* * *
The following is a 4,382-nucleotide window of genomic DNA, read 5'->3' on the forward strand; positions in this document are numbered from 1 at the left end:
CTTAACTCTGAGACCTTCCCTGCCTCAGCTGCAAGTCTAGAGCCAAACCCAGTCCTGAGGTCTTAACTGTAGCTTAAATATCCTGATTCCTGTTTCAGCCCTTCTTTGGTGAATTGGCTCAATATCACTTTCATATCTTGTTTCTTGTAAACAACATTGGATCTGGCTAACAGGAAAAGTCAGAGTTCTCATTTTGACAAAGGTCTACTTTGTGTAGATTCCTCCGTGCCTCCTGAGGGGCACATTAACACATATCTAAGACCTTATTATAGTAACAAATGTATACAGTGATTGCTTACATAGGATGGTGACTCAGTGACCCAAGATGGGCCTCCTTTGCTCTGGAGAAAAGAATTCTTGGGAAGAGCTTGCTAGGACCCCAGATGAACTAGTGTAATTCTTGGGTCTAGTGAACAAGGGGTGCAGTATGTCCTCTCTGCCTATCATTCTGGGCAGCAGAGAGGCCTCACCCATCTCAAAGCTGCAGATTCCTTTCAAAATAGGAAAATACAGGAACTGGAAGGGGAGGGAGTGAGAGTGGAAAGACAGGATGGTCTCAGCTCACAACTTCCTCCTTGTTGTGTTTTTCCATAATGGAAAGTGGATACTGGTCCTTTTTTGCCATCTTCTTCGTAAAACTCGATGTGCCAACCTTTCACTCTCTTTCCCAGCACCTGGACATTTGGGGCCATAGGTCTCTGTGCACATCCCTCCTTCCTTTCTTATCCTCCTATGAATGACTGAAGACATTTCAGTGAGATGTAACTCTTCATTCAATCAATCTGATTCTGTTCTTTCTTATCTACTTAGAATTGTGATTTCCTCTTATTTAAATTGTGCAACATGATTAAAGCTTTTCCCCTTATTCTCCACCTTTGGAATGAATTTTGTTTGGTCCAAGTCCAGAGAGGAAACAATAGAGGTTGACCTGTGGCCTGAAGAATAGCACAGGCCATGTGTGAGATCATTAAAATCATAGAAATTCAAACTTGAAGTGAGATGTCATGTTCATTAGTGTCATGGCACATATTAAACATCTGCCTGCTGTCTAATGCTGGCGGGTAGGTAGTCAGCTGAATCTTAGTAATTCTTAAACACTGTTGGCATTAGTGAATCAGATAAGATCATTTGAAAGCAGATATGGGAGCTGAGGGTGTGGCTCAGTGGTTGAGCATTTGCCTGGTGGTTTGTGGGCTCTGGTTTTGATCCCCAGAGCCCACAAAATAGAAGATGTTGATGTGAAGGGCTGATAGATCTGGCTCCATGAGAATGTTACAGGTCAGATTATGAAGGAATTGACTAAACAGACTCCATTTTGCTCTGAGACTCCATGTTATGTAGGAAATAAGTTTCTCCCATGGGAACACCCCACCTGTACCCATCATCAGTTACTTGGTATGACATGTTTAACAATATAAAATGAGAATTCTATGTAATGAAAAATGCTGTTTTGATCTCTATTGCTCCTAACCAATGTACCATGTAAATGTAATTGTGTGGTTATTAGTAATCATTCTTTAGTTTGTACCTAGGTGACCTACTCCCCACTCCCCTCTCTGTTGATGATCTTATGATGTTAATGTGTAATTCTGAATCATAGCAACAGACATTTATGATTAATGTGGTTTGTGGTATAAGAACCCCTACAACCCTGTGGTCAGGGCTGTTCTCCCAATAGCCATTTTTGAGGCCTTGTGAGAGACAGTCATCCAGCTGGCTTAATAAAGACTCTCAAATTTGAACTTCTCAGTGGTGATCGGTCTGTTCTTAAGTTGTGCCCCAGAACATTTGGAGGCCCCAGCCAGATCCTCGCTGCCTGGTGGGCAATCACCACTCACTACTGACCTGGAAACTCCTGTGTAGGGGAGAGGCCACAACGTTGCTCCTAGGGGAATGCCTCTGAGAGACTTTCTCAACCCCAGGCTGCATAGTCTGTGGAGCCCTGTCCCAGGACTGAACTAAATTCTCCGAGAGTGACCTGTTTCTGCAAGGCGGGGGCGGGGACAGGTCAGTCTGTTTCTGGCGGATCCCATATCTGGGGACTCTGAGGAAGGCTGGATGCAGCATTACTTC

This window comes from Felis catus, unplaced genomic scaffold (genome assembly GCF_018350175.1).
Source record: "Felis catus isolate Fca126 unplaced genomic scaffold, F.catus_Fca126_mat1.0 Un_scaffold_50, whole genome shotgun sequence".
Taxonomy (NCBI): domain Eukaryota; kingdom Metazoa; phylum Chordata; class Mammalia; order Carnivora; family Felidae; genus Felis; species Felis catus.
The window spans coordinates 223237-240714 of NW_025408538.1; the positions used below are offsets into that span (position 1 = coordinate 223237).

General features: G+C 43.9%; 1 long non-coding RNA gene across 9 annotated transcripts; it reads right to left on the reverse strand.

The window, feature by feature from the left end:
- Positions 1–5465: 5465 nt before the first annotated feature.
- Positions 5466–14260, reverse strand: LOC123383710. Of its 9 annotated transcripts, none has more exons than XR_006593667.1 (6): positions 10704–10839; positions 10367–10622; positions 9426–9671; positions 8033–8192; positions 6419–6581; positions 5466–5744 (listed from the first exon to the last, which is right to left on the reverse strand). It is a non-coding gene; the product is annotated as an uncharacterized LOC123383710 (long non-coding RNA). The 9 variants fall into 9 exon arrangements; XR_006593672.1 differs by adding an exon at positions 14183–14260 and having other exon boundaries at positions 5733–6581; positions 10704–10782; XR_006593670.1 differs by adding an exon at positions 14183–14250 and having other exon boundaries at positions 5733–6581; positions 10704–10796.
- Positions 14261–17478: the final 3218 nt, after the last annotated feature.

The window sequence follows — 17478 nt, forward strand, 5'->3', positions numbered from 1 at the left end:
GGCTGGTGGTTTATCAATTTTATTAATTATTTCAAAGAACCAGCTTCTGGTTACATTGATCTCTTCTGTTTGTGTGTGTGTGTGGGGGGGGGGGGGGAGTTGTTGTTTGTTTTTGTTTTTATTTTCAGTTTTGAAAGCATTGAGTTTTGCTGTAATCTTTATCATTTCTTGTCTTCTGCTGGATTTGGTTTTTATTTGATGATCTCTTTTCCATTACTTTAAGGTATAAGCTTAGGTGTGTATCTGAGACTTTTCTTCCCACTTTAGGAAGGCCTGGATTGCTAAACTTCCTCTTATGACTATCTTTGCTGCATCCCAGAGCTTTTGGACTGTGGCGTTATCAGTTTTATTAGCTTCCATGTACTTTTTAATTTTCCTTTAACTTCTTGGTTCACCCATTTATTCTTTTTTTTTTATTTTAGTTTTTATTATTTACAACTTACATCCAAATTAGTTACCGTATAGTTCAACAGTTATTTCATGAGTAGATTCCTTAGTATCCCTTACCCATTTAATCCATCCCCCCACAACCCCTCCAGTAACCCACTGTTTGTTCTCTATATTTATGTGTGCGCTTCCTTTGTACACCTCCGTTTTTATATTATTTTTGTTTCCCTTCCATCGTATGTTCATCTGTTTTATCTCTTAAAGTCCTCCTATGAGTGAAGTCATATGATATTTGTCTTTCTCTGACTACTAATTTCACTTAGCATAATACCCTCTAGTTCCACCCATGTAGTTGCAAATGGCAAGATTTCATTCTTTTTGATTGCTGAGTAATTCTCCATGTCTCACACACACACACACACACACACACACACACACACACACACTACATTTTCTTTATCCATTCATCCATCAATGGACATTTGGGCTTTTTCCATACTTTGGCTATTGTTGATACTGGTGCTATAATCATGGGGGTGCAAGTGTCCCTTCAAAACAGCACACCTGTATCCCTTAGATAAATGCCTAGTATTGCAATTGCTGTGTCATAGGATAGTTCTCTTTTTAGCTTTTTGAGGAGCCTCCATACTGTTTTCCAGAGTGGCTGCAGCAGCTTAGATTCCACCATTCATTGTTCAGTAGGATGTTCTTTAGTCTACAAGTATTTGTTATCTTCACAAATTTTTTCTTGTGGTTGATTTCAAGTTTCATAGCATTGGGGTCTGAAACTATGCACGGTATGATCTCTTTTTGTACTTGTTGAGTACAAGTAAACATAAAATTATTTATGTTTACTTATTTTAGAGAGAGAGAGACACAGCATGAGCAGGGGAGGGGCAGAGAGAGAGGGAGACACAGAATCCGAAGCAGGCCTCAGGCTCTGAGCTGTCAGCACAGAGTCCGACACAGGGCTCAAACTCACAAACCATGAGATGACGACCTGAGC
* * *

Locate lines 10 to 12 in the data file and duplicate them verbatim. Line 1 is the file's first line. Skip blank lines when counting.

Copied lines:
- Positions 5466–14260, reverse strand: LOC123383710. Of its 9 annotated transcripts, none has more exons than XR_006593667.1 (6): positions 10704–10839; positions 10367–10622; positions 9426–9671; positions 8033–8192; positions 6419–6581; positions 5466–5744 (listed from the first exon to the last, which is right to left on the reverse strand). It is a non-coding gene; the product is annotated as an uncharacterized LOC123383710 (long non-coding RNA). The 9 variants fall into 9 exon arrangements; XR_006593672.1 differs by adding an exon at positions 14183–14260 and having other exon boundaries at positions 5733–6581; positions 10704–10782; XR_006593670.1 differs by adding an exon at positions 14183–14250 and having other exon boundaries at positions 5733–6581; positions 10704–10796.
- Positions 14261–17478: the final 3218 nt, after the last annotated feature.

The window sequence follows — 17478 nt, forward strand, 5'->3', positions numbered from 1 at the left end: